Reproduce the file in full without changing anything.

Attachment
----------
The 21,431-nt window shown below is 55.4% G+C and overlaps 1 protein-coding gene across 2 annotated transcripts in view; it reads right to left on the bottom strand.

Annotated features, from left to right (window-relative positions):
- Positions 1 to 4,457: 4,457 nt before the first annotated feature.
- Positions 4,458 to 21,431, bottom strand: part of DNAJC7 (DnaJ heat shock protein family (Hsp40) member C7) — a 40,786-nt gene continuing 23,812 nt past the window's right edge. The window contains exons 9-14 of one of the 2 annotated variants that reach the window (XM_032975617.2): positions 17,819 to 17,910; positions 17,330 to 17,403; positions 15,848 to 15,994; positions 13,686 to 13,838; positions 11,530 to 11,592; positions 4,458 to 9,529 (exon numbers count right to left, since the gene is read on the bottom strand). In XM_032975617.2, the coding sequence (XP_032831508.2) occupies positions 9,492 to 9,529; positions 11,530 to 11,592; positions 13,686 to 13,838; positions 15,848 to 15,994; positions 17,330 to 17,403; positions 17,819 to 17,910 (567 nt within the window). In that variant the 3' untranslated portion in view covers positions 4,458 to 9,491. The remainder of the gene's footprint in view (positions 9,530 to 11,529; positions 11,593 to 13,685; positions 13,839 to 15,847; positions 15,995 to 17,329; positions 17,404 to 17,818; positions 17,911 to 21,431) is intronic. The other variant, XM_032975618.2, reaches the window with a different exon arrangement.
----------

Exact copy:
The 21,431-nt window shown below is 55.4% G+C and overlaps 1 protein-coding gene across 2 annotated transcripts in view; it reads right to left on the bottom strand.

Annotated features, from left to right (window-relative positions):
- Positions 1 to 4,457: 4,457 nt before the first annotated feature.
- Positions 4,458 to 21,431, bottom strand: part of DNAJC7 (DnaJ heat shock protein family (Hsp40) member C7) — a 40,786-nt gene continuing 23,812 nt past the window's right edge. The window contains exons 9-14 of one of the 2 annotated variants that reach the window (XM_032975617.2): positions 17,819 to 17,910; positions 17,330 to 17,403; positions 15,848 to 15,994; positions 13,686 to 13,838; positions 11,530 to 11,592; positions 4,458 to 9,529 (exon numbers count right to left, since the gene is read on the bottom strand). In XM_032975617.2, the coding sequence (XP_032831508.2) occupies positions 9,492 to 9,529; positions 11,530 to 11,592; positions 13,686 to 13,838; positions 15,848 to 15,994; positions 17,330 to 17,403; positions 17,819 to 17,910 (567 nt within the window). In that variant the 3' untranslated portion in view covers positions 4,458 to 9,491. The remainder of the gene's footprint in view (positions 9,530 to 11,529; positions 11,593 to 13,685; positions 13,839 to 15,847; positions 15,995 to 17,329; positions 17,404 to 17,818; positions 17,911 to 21,431) is intronic. The other variant, XM_032975618.2, reaches the window with a different exon arrangement.